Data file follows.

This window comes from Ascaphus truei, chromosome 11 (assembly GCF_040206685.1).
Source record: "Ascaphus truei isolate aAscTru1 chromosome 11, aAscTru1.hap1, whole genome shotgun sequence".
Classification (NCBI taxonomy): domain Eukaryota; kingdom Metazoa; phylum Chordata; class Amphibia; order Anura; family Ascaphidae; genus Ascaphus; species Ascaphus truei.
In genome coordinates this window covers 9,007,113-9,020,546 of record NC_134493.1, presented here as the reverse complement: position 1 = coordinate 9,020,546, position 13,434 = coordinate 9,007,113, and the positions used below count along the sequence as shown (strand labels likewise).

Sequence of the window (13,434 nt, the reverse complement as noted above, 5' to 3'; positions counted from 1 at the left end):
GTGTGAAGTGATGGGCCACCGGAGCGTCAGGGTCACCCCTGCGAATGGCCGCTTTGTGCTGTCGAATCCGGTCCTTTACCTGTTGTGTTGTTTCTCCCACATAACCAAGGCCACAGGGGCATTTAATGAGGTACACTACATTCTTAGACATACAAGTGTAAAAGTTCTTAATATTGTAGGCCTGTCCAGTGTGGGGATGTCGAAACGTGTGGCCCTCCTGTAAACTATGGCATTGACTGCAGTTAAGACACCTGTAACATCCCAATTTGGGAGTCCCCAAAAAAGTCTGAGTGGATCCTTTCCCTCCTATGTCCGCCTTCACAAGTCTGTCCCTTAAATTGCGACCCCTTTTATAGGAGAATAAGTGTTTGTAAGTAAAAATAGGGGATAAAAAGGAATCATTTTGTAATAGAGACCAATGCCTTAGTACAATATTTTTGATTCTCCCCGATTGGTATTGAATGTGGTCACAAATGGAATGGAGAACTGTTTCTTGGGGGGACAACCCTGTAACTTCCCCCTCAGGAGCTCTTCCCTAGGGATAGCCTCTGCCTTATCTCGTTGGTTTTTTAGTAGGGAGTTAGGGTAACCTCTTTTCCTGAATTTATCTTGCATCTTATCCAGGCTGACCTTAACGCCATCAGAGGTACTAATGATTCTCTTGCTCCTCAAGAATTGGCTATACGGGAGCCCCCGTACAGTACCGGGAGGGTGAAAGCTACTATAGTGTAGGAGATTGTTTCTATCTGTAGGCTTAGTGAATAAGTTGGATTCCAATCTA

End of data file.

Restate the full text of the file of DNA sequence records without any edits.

This window comes from Ascaphus truei, chromosome 11 (assembly GCF_040206685.1).
Source record: "Ascaphus truei isolate aAscTru1 chromosome 11, aAscTru1.hap1, whole genome shotgun sequence".
Classification (NCBI taxonomy): domain Eukaryota; kingdom Metazoa; phylum Chordata; class Amphibia; order Anura; family Ascaphidae; genus Ascaphus; species Ascaphus truei.
In genome coordinates this window covers 9,007,113-9,020,546 of record NC_134493.1, presented here as the reverse complement: position 1 = coordinate 9,020,546, position 13,434 = coordinate 9,007,113, and the positions used below count along the sequence as shown (strand labels likewise).

Sequence of the window (13,434 nt, the reverse complement as noted above, 5' to 3'; positions counted from 1 at the left end):
GTGTGAAGTGATGGGCCACCGGAGCGTCAGGGTCACCCCTGCGAATGGCCGCTTTGTGCTGTCGAATCCGGTCCTTTACCTGTTGTGTTGTTTCTCCCACATAACCAAGGCCACAGGGGCATTTAATGAGGTACACTACATTCTTAGACATACAAGTGTAAAAGTTCTTAATATTGTAGGCCTGTCCAGTGTGGGGATGTCGAAACGTGTGGCCCTCCTGTAAACTATGGCATTGACTGCAGTTAAGACACCTGTAACATCCCAATTTGGGAGTCCCCAAAAAAGTCTGAGTGGATCCTTTCCCTCCTATGTCCGCCTTCACAAGTCTGTCCCTTAAATTGCGACCCCTTTTATAGGAGAATAAGTGTTTGTAAGTAAAAATAGGGGATAAAAAGGAATCATTTTGTAATAGAGACCAATGCCTTAGTACAATATTTTTGATTCTCCCCGATTGGTATTGAATGTGGTCACAAATGGAATGGAGAACTGTTTCTTGGGGGGACAACCCTGTAACTTCCCCCTCAGGAGCTCTTCCCTAGGGATAGCCTCTGCCTTATCTCGTTGGTTTTTTAGTAGGGAGTTAGGGTAACCTCTTTTCCTGAATTTATCTTGCATCTTATCCAGGCTGACCTTAACGCCATCAGAGGTACTAATGATTCTCTTGCTCCTCAAGAATTGGCTATACGGGAGCCCCCGTACAGTACCGGGAGGGTGAAAGCTACTATAGTGTAGGAGATTGTTTCTATCTGTAGGCTTAGTGAATAAGTTGGATTCCAATCTA